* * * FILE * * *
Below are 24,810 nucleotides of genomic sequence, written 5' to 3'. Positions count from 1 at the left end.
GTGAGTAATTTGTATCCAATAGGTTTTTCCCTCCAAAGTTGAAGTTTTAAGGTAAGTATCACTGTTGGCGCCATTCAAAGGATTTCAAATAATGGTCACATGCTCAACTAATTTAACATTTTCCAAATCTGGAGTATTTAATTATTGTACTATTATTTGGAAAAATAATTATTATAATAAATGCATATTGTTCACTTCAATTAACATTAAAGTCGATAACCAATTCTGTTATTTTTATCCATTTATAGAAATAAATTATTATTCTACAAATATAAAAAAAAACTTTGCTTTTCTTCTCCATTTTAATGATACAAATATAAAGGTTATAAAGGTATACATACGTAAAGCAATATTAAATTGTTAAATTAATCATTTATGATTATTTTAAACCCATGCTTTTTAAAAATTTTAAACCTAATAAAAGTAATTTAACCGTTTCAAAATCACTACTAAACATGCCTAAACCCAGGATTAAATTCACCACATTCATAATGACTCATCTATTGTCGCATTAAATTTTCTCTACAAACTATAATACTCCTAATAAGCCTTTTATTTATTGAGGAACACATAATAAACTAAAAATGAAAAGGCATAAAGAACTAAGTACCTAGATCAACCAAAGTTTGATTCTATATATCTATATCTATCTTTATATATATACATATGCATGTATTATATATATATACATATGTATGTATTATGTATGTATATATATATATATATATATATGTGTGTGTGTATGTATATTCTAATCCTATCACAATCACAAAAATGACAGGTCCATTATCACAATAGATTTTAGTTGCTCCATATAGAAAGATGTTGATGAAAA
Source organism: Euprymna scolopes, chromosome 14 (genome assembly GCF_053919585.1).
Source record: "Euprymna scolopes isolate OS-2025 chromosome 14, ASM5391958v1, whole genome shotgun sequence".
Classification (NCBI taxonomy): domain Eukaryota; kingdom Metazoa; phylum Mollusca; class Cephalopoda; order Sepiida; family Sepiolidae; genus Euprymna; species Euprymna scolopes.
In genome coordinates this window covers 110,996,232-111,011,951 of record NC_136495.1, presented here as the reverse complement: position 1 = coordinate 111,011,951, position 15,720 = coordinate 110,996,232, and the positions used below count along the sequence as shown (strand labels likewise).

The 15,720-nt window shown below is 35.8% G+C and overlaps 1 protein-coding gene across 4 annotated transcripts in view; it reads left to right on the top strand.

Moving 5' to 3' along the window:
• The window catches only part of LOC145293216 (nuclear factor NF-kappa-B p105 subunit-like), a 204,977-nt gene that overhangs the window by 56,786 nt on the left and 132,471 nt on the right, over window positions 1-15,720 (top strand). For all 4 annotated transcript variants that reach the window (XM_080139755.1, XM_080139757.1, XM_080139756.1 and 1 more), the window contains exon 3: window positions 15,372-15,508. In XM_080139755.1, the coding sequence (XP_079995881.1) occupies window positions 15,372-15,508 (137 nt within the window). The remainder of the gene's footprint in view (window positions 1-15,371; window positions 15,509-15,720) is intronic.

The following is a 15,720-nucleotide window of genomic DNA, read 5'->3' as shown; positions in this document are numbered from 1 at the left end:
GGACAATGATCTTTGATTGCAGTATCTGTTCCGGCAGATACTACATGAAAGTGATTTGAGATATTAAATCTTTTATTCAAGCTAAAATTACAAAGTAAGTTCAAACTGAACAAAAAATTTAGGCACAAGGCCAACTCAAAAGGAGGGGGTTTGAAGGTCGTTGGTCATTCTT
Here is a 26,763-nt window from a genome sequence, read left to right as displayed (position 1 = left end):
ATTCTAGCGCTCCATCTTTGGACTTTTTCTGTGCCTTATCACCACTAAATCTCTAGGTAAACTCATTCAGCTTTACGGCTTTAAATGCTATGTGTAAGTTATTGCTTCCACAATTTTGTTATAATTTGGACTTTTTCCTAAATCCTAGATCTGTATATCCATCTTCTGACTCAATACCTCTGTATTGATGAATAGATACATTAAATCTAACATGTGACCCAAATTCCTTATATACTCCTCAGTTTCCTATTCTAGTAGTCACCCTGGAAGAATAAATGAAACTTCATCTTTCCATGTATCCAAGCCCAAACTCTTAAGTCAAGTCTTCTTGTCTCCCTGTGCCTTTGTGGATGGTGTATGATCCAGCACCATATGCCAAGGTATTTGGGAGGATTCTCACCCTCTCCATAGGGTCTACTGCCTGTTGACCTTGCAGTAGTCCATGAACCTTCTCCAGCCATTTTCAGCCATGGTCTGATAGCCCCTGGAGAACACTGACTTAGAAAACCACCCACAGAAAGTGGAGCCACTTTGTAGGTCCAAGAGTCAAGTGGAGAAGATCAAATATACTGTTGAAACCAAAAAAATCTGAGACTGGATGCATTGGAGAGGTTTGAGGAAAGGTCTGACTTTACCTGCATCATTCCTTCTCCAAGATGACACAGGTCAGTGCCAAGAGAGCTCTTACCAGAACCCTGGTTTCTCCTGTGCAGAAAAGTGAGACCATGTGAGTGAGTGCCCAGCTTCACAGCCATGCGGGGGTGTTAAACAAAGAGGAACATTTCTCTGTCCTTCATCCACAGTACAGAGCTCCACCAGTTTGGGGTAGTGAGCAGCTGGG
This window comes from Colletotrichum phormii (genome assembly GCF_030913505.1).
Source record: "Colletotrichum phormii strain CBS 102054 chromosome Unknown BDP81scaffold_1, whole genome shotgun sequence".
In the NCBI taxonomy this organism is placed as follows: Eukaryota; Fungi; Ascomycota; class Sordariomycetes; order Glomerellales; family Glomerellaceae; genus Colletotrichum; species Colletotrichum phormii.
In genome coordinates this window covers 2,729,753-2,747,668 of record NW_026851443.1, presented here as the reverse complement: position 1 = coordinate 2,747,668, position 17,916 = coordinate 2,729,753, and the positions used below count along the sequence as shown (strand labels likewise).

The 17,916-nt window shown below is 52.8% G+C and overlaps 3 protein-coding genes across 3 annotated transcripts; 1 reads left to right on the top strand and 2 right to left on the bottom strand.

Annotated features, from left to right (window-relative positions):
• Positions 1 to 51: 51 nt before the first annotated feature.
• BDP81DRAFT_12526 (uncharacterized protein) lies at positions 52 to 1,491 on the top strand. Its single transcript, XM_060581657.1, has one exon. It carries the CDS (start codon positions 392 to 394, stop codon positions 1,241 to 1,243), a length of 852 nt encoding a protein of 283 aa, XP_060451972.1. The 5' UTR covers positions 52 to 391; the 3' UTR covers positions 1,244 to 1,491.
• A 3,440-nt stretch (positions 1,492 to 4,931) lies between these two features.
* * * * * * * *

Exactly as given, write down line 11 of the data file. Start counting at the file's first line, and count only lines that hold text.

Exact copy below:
GGACAATGATCTTTGATTGCAGTATCTGTTCCGGCAGATACTACATGAAAGTGATTTGAGATATTAAATCTTTTATTCAAGCTAAAATTACAAAGTAAGTTCAAACTGAACAAAAAATTTAGGCACAAGGCCAACTCAAAAGGAGGGGGTTTGAAGGTCGTTGGTCATTCTT